LaGuardia AirTrain Foes Cheer as Port Authority Staffers Revolt

An open letter against Gov. Cuomo's boondoggle pet project closely follows his resignation.

A rendering of the proposed LGA AirTrain.  Image: Governor's Office
A rendering of the proposed LGA AirTrain. Image: Governor's Office

Viva la revolucion!

Environmentalists, transit advocates, elected officials and other opponents of the LaGuardia AirTrain are cheering the dissident Port Authority of New York and New Jersey staffers who issued an open letter calling for an end to the boondoggle project and an internal investigation of any “undue influence” that departing Gov. Cuomo had on its federal approval.

Dozens of Port Authority staffers are said to have signed the Aug. 10 missive, which was addressed to Port Authority Executive Director (and Cuomo loyalist) Rick Cotton and copied to all Port Authority commissioners. The letter landed literally hours after Cuomo announced his resignation on Tuesday. (Internal sources dispute the number, claiming that the number of signers is in the single digits.)

“For too long, Gov. Cuomo and his staff have repeatedly pushed the agency to make non-transparent, politically motivated decisions, including decisions that squander the trust and money of our bondholders, customers, and the general public,” the staffers wrote in the letter, which was obtained by Streetsblog and first reported by the Daily News. They called on Cotton to “halt” the AirTrain and other Cuomo pet projects and to investigate whether Cuomo’s office manipulated the project’s environmental review to fix the results for the governor’s preferred alternative.

The staffers’ identities remain unknown, reportedly because they fear retribution from the famously vindictive Cuomo, who has another two weeks in office.

“It’s telling that even those within the ranks of Port Authority are alleging undue influence over the project and calling it a waste of money. That they had to wait until six years after it was initially proposed shows a culture of disingenuousness and fear of retaliation within the agency. It was brave of those staff to come forward,” said the senior attorney of the environmental group Riverkeeper, Mike Dulong. “We join the staff’s request for the Port Authority Inspector General to investigate any wrongdoing. We look forward to working with incoming Gov. Hochul to get to the bottom of this and ensure smart design of transit infrastructure for the benefit of our communities and our environment.”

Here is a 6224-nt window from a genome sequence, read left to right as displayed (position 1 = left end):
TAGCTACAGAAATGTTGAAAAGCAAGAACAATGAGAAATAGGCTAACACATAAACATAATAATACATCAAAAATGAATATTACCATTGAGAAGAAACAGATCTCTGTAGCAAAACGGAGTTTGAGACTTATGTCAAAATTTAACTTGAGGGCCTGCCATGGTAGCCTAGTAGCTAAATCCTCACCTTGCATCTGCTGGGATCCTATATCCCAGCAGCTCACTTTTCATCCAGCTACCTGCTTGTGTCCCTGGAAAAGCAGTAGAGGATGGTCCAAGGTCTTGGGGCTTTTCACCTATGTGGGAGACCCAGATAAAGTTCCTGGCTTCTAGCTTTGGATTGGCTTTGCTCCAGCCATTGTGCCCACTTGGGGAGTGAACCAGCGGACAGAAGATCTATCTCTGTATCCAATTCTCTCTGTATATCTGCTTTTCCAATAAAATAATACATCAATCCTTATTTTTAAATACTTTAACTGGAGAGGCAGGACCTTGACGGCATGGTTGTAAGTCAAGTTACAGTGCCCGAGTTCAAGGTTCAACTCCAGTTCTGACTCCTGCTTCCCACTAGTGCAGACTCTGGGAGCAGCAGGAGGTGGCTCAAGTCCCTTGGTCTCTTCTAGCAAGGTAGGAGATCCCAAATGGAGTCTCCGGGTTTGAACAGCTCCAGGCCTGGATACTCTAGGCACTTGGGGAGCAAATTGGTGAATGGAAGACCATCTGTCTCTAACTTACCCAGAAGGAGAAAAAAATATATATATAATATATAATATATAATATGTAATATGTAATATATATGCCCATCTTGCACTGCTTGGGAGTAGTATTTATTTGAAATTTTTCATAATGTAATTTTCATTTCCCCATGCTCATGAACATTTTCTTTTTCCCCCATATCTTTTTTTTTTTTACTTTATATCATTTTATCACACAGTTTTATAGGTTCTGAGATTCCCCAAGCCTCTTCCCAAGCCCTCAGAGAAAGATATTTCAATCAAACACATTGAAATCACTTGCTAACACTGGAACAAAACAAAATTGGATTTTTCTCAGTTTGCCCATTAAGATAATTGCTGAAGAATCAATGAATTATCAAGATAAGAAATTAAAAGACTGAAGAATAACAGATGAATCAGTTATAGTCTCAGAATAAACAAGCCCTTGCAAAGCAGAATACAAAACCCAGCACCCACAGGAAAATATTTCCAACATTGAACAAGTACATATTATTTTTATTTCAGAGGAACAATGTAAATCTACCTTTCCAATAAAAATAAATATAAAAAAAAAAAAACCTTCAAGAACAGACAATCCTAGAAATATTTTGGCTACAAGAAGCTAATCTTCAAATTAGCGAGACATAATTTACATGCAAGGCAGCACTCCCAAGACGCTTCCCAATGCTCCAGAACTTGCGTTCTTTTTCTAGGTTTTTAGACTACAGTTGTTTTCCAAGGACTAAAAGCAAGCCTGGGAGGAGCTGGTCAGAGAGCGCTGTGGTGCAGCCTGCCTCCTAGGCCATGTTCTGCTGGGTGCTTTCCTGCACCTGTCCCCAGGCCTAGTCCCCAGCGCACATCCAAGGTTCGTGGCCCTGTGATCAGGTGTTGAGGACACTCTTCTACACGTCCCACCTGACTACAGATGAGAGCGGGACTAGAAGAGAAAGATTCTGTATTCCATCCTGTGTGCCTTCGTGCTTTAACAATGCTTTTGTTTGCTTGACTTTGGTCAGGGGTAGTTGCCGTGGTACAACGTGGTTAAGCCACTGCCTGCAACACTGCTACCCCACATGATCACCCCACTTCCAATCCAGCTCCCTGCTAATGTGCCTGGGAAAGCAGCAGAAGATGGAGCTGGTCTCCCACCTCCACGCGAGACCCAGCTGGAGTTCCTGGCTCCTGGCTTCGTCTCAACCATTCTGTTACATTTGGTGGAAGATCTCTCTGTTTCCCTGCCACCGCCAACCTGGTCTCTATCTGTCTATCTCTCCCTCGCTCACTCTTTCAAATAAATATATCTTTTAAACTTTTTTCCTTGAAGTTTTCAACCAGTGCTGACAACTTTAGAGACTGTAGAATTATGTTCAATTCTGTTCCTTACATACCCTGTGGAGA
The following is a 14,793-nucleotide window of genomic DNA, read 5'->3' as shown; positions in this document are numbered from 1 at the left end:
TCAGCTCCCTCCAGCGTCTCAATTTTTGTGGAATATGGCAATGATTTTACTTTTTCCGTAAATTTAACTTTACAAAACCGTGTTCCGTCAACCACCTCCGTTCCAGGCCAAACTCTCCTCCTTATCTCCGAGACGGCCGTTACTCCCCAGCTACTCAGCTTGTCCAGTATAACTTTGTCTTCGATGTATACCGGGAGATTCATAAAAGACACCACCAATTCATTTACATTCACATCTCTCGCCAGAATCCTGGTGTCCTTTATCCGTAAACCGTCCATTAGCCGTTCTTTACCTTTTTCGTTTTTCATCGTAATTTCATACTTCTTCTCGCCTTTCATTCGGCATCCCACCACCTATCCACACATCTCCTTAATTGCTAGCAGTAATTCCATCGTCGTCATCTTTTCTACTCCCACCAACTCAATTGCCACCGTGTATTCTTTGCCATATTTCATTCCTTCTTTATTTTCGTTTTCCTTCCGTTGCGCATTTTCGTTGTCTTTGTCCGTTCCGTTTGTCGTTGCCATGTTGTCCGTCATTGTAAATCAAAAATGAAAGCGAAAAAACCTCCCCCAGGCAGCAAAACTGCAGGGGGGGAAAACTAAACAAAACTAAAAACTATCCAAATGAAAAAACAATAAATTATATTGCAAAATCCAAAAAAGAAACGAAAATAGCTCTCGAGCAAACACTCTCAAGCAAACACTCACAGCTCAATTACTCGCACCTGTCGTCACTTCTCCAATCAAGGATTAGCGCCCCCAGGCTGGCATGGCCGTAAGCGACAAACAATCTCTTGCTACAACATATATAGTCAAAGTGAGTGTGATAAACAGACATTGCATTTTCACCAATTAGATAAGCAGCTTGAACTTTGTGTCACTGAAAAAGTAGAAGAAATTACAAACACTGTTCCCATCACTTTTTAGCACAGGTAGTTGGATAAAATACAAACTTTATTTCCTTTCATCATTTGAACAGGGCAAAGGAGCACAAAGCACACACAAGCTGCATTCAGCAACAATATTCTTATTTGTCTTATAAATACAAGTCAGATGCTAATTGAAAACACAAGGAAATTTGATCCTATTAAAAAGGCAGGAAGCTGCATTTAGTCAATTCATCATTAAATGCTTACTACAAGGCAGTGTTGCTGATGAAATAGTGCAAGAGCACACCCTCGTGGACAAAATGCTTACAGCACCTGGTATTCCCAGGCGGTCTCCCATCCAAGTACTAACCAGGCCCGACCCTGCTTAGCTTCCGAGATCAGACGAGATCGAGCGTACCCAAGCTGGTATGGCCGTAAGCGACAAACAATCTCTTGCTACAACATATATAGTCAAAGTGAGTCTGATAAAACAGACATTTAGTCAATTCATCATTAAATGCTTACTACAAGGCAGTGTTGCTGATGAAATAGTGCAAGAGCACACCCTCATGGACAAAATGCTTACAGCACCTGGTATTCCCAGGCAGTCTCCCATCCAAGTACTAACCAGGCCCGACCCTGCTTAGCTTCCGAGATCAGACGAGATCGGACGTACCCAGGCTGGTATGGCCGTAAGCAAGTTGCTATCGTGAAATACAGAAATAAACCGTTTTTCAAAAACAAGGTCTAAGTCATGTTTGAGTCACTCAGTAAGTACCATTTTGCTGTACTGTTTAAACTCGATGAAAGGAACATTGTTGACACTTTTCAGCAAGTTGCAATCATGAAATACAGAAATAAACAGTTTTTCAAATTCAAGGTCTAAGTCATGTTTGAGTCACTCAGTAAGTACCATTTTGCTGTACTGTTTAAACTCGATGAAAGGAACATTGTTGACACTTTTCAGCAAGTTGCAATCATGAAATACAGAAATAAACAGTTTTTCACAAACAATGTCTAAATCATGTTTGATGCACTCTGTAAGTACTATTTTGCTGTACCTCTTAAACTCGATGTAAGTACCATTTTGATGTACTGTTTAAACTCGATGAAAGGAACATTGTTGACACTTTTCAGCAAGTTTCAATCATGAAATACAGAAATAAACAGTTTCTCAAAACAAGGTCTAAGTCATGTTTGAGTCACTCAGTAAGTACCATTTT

Transit maven Ben Kabak, who blogs at Second Ave. Sagas, appealed to governor-to-be Kathy Hochul to “cancel the AirTrain. Do it,” while State Sen. Jessica Ramos, who represents East Elmhurst near the AirTrain’s proposed route, thanked the “brave staffers at the Port Authority” for coming forward with “the truth” about the “vanity project.”

“The AirTrain should be stopped immediately, and we should take a hard look at how these projects were pushed during Cuomo’s toxic tenure” Ramos told Streetsblog.

Frank Taylor, the president of the Ditmars Homeowners Association, which objects to the plan because of the damage it portends for local homes, told Streetsblog, “This is what we’ve been saying all along: this project will cost $4 billion, was promoted by a disgraced governor, and that no one in New York City wants or needs.”

The AirTrain got its final stamp of approval from the Federal Aviation Administration on July 20. Construction on the 1.5-mile automated people mover is still slated to begin this summer.

The AirTrain was proposed back in 2015 with a price tag of $500 million, but the project since has ballooned to more than $2 billion. The tracks will run for a mile and a half between the airport and Long Island Rail Road station at Willets Point, along the Grand Central Parkway and the Flushing Bay promenade — an environmentally sensitive area.

Critics long have complained that its “backwards” route wouldn’t save people time, because it sends travelers further east from LaGuardia — and to a less-useful LIRR line — before doubling back toward the airport (or, during the reverse trip, Manhattan). Transit analysts think that it’s a mistake to spend so much money on something that adds so little to the city’s overall transportation network.

The Port at least promised to take the letter seriously.

“The policy of the Port Authority is that every concern reported by an employee is taken and treated seriously. This will be no exception,” a spokeswoman said. 

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